Reconciling my love for Pakistan with how it has failed me as a survivor

By ZUBIA HASAN | October 4, 2018

A9_SaddarTownPakistan

COURTESY OF ZUBIA HASAN

Vendors selling goods in Saddar Town, a historic area located in Karachi, Pakistan. 

It’s no secret to those who know me even a little bit that I am from Pakistan. From my Introduction to Fiction and Poetry (IFP) stories to my plays to my poems, a part of my work is always dedicated to the country which has left an indelible mark on my identity.

It’s strange because I always saw Pakistan in a very singular light. I existed in a bubble where I was isolated from the Pakistan that was very much true and tangible for others. Yet, like all privilege, mine blinded me from the harsher, meaner truths of Pakistan.

I remember so many nights in America when I would sit in my dorm bed and look around, unable to recognize anything from the lights to the smell to the furniture to the very air. 

Everything about it was foreign. It wasn’t that I was away from home: It was that I was away from Pakistan. But I guess somewhere in my mind those two things stopped existing separately. 

Because really everything in Pakistan was home. The broken roads. The wrong directions. The lack of street signs. The blue police vehicles. The empty roads at night. The yellow streetlights. The small, sparse trees lining the pavement. The outstretched hands of beggars. The men (staring, staring always staring). The sea — blue, loud and ferocious, crashing along Clifton Road. 

I remember once driving along the same road and casually seeing a thousand blue diamonds sparkling at one end and red wrappers mixed with glass and rubbish at the other. 

Perhaps that encapsulated Pakistan for me — the ability for extreme beauty to coexist with extreme ugliness.

And maybe that’s what ultimately surprised me about Pakistanis as well — their ability to convey extreme kindness within the shadow of extreme cruelty. 

I really idealized Pakistan. Not in a nationalistic way, but in a way that made me long for the disorder and the chaos of the streets and the constant hum of cars even at 2 a.m. I longed for the lack of law and order (at least for the rich) and how money could buy anything, even something like justice.

And yes, I knew I only felt this because I saw the yellow heat strike outside as I drove along in my air-conditioned car. And yes, I knew I only enjoyed all of this because I was a passive observer. I could sit back and call it exotic and ethnic while my countrymen died.

The horrors of Pakistan never really affected me, and so they never really shocked me. I was too busy looking at the blue diamonds to notice the rubbish. I guess there is a beauty in Pakistan. I mean, I know there is a beauty in Pakistan but maybe not in the way I thought. The beauty is in the resilience of the people who brave heat waves and monsoons and never-ending, devouring poverty.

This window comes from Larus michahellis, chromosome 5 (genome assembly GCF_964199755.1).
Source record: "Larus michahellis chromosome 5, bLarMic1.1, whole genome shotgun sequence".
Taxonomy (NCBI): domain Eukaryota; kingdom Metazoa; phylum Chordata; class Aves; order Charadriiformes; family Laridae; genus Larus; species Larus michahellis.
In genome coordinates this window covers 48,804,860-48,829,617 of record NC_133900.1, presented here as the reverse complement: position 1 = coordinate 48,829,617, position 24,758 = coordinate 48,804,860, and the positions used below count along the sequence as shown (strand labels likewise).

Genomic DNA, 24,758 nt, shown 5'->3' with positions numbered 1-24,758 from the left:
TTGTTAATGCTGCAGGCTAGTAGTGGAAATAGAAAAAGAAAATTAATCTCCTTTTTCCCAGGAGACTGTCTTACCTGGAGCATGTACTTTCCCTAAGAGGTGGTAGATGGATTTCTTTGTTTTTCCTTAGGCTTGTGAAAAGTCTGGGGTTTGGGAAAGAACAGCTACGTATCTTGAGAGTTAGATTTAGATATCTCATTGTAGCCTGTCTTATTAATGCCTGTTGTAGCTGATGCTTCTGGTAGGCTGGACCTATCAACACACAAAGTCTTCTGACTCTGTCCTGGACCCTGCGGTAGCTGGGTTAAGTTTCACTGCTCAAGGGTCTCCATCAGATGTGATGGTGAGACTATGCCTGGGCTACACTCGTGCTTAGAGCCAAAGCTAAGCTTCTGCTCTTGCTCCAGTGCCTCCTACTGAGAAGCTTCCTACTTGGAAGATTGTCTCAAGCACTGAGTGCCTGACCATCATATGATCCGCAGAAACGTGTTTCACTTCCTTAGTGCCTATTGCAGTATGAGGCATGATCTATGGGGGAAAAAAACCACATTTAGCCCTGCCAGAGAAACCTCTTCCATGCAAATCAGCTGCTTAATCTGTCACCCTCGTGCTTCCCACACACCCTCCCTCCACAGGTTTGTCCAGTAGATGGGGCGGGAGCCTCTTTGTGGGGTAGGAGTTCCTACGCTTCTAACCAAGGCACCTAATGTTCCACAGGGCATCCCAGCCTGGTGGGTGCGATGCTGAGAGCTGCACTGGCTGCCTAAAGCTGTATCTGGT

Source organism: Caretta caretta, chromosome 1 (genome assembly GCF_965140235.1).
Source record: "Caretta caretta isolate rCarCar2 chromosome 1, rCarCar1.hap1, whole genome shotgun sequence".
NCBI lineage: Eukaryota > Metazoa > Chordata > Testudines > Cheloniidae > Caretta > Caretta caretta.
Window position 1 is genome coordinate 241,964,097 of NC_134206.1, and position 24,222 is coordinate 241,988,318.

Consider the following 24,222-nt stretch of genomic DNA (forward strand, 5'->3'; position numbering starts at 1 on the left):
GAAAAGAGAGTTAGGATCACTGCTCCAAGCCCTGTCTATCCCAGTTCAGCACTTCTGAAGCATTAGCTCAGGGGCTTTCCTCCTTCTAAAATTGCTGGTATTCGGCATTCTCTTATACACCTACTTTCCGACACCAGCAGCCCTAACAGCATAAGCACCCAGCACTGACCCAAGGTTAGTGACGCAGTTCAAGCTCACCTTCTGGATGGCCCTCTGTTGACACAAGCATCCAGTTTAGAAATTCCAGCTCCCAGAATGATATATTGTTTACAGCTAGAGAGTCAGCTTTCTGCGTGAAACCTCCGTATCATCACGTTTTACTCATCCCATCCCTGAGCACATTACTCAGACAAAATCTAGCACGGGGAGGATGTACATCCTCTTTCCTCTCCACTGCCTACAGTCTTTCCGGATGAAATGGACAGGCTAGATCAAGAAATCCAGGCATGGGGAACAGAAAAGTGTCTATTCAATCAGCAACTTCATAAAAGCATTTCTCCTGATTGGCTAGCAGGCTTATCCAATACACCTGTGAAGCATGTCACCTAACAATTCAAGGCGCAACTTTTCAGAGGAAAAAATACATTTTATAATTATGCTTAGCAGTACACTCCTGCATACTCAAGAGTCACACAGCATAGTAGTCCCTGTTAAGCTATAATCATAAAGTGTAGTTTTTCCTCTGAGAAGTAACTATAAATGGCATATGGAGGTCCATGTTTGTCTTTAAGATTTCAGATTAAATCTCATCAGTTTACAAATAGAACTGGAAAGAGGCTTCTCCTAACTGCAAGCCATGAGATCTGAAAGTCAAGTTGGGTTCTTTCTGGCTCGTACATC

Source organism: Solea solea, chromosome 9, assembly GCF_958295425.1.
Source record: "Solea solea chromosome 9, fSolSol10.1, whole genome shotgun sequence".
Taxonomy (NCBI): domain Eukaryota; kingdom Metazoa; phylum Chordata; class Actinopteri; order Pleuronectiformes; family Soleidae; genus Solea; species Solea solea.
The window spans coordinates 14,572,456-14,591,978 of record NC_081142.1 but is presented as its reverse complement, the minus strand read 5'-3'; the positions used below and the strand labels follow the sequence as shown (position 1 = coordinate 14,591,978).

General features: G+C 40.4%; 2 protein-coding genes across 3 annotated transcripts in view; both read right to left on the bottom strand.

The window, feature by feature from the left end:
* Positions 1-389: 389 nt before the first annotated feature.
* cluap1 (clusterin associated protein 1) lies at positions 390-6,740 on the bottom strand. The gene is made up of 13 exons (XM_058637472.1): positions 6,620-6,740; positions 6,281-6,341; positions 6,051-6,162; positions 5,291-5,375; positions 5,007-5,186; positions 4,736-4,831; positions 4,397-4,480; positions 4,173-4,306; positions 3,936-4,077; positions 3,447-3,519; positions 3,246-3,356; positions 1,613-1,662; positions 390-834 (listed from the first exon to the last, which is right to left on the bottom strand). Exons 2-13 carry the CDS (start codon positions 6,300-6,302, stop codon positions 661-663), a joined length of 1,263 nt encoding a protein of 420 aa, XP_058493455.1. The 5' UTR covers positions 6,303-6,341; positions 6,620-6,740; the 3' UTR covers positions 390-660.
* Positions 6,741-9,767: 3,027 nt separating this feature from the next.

There is a beauty in all of that, but there is also a horrible sadness that there are people who can afford to live in mansions and who own summer and winter estates, people who live while others are lucky to survive. Pakistan, which is called the land of the pure, is really just the land for the rich. 

I think my idealization stopped when I became the recipient of the problems that plague Pakistan. The turning point was experiencing what it is like to be a woman in Pakistan. 

Of course, I knew Pakistan had never been an emblem of upholding women’s rights, and I complained about the men’s objectifying stares and sexism. But, as long as I could be driven around and go to country clubs, it didn’t really matter so much. One privilege made up for the lack of another. 

But then I came to America. That’s when, through the other Pakistanis here, mostly men, I really felt what it was like to be a woman in Pakistan. That’s when I was reminded that Pakistan, the land of the pure and the land for the rich, is mostly just the land for men. It is no place for a woman, at least not an abused woman. 

My identity as a survivor came in direct clash with my identity as a Pakistani. It’s not that those are two contrasting things. In themselves they are neutral. 

Yet that isn’t the case to the Pakistani men I’ve encountered here. For them, in Pakistan there is not space for a woman who speaks out. Pakistan is not a place where a woman should feel emboldened to call them out. 

Because, as I’ve learned, it’s hard to face what you are complicit in. It’s hard to take responsibility. It’s even harder to apologize. 

But I won’t let such men define who I can or cannot be. I don’t think I’ll let them shape this narrative or take my place in Pakistan. I am a Pakistani woman, and Pakistan must hold a space for me, whether they accept it or not.

I don’t know how to look at Pakistan and its people and accept that it has failed me and more importantly that it has failed so many people less privileged than me. I don’t know how to reconcile that failure with my love for a place that can be so twisted. I don’t know. 

But it’s trial and error. Trial and error. And I guess I’ll figure it out.

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